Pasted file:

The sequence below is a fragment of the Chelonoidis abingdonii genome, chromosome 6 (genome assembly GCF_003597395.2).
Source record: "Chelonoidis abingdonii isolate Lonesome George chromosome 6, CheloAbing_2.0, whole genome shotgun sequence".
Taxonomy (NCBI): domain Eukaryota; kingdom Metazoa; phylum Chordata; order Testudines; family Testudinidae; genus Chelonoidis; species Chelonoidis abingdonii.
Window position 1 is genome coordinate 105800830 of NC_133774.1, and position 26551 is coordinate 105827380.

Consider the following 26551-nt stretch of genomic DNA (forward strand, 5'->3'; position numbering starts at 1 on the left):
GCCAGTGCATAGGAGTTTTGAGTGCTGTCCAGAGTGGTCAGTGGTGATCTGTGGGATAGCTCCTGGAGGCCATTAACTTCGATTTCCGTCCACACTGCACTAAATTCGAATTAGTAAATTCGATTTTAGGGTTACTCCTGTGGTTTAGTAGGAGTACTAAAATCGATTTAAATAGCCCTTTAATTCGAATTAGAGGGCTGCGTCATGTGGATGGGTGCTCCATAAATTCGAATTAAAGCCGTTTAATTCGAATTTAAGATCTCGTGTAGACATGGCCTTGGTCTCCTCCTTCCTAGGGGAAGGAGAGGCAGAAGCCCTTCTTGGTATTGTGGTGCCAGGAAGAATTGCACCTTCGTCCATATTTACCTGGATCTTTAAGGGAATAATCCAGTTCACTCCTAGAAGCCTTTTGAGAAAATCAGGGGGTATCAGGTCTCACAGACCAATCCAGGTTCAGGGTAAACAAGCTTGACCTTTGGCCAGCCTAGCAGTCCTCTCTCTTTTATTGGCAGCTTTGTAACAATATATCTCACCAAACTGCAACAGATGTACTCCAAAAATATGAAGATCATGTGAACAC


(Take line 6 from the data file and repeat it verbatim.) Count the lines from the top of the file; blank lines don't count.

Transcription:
GCCAGTGCATAGGAGTTTTGAGTGCTGTCCAGAGTGGTCAGTGGTGATCTGTGGGATAGCTCCTGGAGGCCATTAACTTCGATTTCCGTCCACACTGCACTAAATTCGAATTAGTAAATTCGATTTTAGGGTTACTCCTGTGGTTTAGTAGGAGTACTAAAATCGATTTAAATAGCCCTTTAATTCGAATTAGAGGGCTGCGTCATGTGGATGGGTGCTCCATAAATTCGAATTAAAGCCGTTTAATTCGAATTTAAGATCTCGTGTAGACATGGCCTTGGTCTCCTCCTTCCTAGGGGAAGGAGAGGCAGAAGCCCTTCTTGGTATTGTGGTGCCAGGAAGAATTGCACCTTCGTCCATATTTACCTGGATCTTTAAGGGAATAATCCAGTTCACTCCTAGAAGCCTTTTGAGAAAATCAGGGGGTATCAGGTCTCACAGACCAATCCAGGTTCAGGGTAAACAAGCTTGACCTTTGGCCAGCCTAGCAGTCCTCTCTCTTTTATTGGCAGCTTTGTAACAATATATCTCACCAAACTGCAACAGATGTACTCCAAAAATATGAAGATCATGTGAACAC